David, K2 and Lee at the start prior to the race.
K2 goofing during the Freedom Run.
K2 and David at the finish.
Charlie at the finish line.
Charlie, Lee, David and me after the race at Lee's hotel, K2 was still MIA when this picture was taken.
The short version. I had stomach problems from mile 10-21. But what a fun time. The longer version below.
Boston, finally after 13 marathons I made the big show. It lived up to all of the hype. This was the grand-daddy of them all, the runners superbowl. It only took me 5 years to qualify. That’s another story. For me it was a personal worst, but the most fun I’ve ever had at a marathon. Boston has everything, times 10.
The expo was a must. Bruce and I met Charlie at the baggage claim at Logan and our adventure was on. We went straight from the airport to the expo, just so I could get "the jacket". We lost Bruce, and he lost his race number. Met Lee and David and put together our strategies for the next couple of days.
Rode the "T" to our hotel, and hiked a mile with our suitcases in tow. Met my Texas "RAW" friends at the pre-race "Freedom Run". This was a running tour of downtown Boston. We ran, we walked, we took pictures and Paula called me on my cell phone. This pre-race had 4,000+ runners, more than most of the marathons I’d done. K2 didn’t get a t-shirt, they only had 4,000. Another runner gave up his, when he heard her whining.
Met everyone again at the pasta dinner and met two other groups of runners with their families. We shared stories and had a great time.
Got up at 5:30 on race morning to catch the hotel shuttle to downtown Boston. Our driver, hadn’t been downtown in 15 years, but he got us there with some humor.
The bus ride to the start was at least an hour, and evidently the last toll plaza cashier, didn’t think us "runners" were exempt from paying the toll.
We set up our spot at the atheletes village with the other 18,000 runners to wait another couple hours until the noon time start. It was almost circus like, watching all of the runners go through their routines waiting for the start. We lost K2, but she found us. Charlie got interviewed by a television crew for the Leno show, as I blew up my air mattress.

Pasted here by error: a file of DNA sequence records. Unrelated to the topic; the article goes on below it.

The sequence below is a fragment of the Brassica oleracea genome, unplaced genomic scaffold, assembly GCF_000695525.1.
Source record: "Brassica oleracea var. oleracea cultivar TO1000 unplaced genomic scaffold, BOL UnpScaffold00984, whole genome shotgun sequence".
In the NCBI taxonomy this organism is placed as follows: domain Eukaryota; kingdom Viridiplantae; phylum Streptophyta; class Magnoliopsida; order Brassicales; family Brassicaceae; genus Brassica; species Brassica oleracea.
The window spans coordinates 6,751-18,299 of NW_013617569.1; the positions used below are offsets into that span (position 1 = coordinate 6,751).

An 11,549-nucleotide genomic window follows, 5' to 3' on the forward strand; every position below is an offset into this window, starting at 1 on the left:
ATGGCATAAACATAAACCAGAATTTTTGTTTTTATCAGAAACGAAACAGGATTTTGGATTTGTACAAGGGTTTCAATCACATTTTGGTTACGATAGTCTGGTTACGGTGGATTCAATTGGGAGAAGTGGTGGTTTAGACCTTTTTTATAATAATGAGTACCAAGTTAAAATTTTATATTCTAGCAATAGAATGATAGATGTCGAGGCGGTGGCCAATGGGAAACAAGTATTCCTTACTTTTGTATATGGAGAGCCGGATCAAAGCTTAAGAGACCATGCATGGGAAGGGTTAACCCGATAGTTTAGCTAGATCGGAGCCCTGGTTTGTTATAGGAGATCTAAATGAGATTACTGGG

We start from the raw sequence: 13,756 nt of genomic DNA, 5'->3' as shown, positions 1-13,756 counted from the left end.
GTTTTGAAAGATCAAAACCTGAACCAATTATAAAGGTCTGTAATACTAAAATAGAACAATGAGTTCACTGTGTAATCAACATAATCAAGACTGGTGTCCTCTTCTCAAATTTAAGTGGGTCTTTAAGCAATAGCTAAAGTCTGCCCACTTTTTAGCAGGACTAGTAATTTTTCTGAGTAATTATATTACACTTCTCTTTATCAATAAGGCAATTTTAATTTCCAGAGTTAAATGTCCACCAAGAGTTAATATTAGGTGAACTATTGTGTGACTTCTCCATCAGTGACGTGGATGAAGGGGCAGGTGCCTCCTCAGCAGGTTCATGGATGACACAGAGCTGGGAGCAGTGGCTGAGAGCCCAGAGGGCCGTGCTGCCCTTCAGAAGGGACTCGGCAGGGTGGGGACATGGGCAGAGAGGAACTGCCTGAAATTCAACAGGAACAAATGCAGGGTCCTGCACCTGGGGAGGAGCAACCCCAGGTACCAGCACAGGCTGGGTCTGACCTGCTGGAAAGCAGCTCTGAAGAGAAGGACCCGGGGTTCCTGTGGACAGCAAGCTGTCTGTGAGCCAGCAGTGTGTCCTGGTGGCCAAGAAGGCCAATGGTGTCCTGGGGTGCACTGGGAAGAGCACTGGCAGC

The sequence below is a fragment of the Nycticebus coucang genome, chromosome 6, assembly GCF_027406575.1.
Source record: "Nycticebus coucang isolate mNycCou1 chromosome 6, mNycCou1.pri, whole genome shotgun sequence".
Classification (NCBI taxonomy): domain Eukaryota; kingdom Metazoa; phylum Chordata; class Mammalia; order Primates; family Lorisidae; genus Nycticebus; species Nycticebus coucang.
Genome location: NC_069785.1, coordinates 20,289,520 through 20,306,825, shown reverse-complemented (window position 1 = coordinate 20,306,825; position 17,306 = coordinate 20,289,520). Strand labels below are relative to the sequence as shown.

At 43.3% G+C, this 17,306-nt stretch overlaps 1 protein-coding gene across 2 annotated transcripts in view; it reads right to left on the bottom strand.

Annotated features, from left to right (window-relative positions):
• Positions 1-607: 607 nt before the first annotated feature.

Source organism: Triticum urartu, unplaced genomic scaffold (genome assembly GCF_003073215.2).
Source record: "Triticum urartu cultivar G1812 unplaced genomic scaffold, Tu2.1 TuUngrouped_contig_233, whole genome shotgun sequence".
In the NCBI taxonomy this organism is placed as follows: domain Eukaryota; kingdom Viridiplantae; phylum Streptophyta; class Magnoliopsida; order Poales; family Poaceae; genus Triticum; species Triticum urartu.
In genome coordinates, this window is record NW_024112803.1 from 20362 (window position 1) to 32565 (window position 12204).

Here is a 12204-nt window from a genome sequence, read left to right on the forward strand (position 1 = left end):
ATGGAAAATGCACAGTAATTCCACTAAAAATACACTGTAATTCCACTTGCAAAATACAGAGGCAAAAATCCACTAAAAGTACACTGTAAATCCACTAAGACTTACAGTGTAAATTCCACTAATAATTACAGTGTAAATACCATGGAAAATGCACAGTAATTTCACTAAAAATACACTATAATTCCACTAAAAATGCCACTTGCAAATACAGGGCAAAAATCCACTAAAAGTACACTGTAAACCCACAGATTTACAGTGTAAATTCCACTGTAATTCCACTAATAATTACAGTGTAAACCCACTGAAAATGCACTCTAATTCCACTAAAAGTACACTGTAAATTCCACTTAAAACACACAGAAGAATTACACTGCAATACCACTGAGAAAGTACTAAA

Found out how much is to much Gatorade. Saw the "barefoot man" and some of his crew in my carrel. The jet flyover, gave me goosebumps. It took 5 minutes to reach the starting line, but I was going to enjoy every second of this race. It was 70 degrees and sunny, a great day for the spectators, but to warm for most runners.
I adjusted my pace from the start. The crowds were unbelievable. Kids "high fiving", a drag queen having way to much fun. The biker bar blasting rock and roll. I passed David at 5 miles he wasn’t having a good day, stomach problems. One spectator had his Siberian husky on his back, piggy back style. Bruce passed me at mile 7, he ended up with a personal best. The guy in the back of his pickup truck singing Sinatra. John Kerry cheering for the runners.
The girls at Wellesley were deafening. They had signs wanting a kiss. One guy stopped and did pushups, the girls went nuts.
K2 went by and I ran with her for a short while, she told me to eat some oranges to help with my stomach. She zoomed on and ended up running another Boston qualifying time. I’ve watched the marathon on TV several times, so its really cool to see the landmarks in person. The Citgo sign 2 miles from the finish, the Farmingham train depot, heartbreak hill.
Actually felt better at the crest of heartbreak and starting picking up the pace. I was passing people and the crowds went crazy. The volunteers, and policeman were great. The closer to downtown we got, the thicker the crowds. They make you feel like an Olympian. The guy with the American flag was getting USA chants as he ran, I almost hated to push past him. The troops in BDU’s with full backpacks were getting the same.
The straight shot down Boylston seems like forever, maybe because I slowed down to soak it all in. One guy stopped to pump up the crowds and they responded. I forgot to hit my watch at the end, I knew it would be my slowest marathon ever, but what a marathon.